Posted on 05 September, 2016

How to Create a Reward System for Exercising

By Jacob Andreae in How-to, Mindset How to Create a Reward System for Exercising

[Image Source: kilgarron]

Do you want to start exercising? Do you want to exercise more? How do people who lose massive amounts of weight, or run a marathon for the first time, do it? One of the strategies is a simple hack of the human mind. It’s so innate that you’ve actually been doing it since the day you were born. It’s time to take this simple strategy that’s been controlling your every behaviour up until now and make it work for you.

Many of the concepts I learnt during my psychology studies were about why humans think, feel and behave the way they do. One of these topics was learning. Understanding why and how we learn is an essential component of psychology and the education system is based on this.

The most fundamental components of learning are classical and operant conditioning.

Classical conditioning comes from the story of Pavlov’s dogs. Ivan Pavlov was a physiologist interested in learning about the digestive system. He was researching the digestive system of dogs when he discovered that every time he rang a bell to let the dogs know it was time to eat, they would salivate. Initially, they would salivate at the sight and smell of the food. However, over a very short period of time, they began to salivate at the sound of the bell, even when the food was not presented. He stumbled across a phenomena later to become known as classical conditioning.

Operant conditioning is a little more complex. In operant conditioning, behaviours are emitted on the environment, as opposed to elicited from the environment, as they are in classical conditioning. Operant conditioning involves reinforcement, punishment and extinction. This is where you can use this basic human psychology to hack your mind and foster the results you want.

How to Create a Reward System for Exercising

Before we delve into the four components of operant conditioning, let’s first consider what reinforcement and punishment actually mean.

Reinforcement: When a behaviour is made more likely to occur again.

Punishment: When a behaviour is made less likely to occur again.

  • Positive Reinforcement

Definition: Give something in order to make it more likely to occur again.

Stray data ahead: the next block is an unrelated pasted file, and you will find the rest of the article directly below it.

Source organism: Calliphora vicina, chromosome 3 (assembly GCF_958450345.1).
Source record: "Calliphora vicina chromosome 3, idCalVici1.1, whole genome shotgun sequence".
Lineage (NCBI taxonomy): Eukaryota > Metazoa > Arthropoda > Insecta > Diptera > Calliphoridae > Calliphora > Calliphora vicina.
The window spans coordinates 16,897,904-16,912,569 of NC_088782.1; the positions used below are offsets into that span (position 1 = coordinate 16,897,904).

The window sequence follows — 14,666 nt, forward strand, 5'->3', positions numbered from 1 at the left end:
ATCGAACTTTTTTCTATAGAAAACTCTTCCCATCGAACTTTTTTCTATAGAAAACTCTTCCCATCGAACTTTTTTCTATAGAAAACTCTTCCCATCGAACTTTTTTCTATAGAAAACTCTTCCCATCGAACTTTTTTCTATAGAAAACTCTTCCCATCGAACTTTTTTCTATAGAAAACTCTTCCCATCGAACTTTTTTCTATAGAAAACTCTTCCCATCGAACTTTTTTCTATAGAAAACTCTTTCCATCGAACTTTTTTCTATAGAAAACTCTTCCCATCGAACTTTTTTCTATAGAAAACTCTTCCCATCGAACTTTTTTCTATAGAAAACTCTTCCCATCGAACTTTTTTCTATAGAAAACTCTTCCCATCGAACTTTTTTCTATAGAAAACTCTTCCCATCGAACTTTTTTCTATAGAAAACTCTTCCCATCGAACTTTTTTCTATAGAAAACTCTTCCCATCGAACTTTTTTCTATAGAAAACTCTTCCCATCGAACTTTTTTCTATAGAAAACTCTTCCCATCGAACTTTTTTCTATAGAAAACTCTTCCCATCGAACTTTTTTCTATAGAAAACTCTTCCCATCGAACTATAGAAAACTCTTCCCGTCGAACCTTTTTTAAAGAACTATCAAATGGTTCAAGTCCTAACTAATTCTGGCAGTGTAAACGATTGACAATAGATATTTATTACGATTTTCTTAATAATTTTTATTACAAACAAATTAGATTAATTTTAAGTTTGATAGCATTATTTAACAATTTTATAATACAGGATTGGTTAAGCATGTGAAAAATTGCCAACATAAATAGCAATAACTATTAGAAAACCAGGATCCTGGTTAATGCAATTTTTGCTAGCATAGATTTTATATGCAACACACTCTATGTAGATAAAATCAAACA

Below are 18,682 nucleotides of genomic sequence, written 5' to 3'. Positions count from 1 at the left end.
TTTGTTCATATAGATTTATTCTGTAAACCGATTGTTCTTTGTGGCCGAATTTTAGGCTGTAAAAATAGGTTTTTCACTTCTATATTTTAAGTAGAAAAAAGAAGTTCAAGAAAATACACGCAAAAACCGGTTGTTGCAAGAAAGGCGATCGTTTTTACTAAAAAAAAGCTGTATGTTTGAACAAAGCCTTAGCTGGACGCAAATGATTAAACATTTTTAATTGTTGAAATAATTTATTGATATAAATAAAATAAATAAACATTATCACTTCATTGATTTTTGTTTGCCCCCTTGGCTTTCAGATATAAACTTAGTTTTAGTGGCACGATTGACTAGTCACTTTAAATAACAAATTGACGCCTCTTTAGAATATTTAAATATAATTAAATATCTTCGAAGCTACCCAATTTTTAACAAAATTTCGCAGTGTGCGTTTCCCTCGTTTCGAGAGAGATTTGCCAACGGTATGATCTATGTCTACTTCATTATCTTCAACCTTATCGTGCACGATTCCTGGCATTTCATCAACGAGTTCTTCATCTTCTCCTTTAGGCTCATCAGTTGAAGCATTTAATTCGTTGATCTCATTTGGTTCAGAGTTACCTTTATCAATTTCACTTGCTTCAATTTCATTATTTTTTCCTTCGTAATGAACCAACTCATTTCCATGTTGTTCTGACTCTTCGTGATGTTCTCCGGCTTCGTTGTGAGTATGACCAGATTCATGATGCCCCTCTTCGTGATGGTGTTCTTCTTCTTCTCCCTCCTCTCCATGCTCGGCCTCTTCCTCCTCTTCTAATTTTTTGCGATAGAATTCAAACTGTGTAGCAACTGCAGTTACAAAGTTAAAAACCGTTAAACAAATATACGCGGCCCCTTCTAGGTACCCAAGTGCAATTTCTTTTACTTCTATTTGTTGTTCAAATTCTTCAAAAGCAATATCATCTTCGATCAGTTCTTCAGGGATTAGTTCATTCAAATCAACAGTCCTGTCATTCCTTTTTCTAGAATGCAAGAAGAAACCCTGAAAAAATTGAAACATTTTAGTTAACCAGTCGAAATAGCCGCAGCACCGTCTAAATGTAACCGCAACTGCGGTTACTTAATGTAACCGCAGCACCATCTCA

Example: Be awarded an environmental consequence such as receiving payment for work completed.

In terms of exercise: Put money into a piggy bank to go towards something you really want. Notice the really is in bold. This has to be something that really excites you. Something that you really want. It has to foster more motivation when the desire to go off track rears its ugly head.

  • Negative Reinforcement

Definition: Take something away in order to make it more likely to occur again.

Example: Remove an aversive environmental consequence such as hot air on a hot day by putting the air conditioner on.

In terms of exercise: Remove burpees from your workout regime if you don’t like them. Another exercise I hear people say they don’t like is running. Remove running from your program. (I suggest replacing it with something less aversive rather than removing it all together though).

  • Positive Punishment

Definition: Give something in order to make it less likely to occur again.

Example: Give an adversive environmental consequence such as a fine for speeding.

In terms of exercise: Eat something you know tastes absolutely dreadful or make yourself do something you hate doing. It might be scrubbing the walls or cleaning the toilet if that’s something you don’t do regularly and you don’t like doing.

  • Negative Punishment

Definition: Take something away in order to make it less likely to occur again.

Example: Remove a rewarding environmental consequence such as not letting your teenage child take the car on the weekend for not having completed their school assignment.

In terms of exercise: No TV for the night (or 24 hours) if TV is something you love to watch.

I suggest ranking your actions so the smaller positive actions attract smaller rewards and the bigger positive actions attract bigger rewards - and vice versa for negative actions with their punishments. This will help with encouraging you to take bigger actions too.

What rewards/punishments have you used in the past to change your behaviours?

About Jacob Andreae

About Jacob Andreae

I write and speak about Fitness, Nutrition and Mindset. 

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How to Create a Reward System for ExercisingA quick start guide to losing weight and staying on track. Learn the strategies I use to eat and move for optimal health. Includes worksheets to enhance your motivation, commitment and discipline, along with a sample eating plan and exercise program.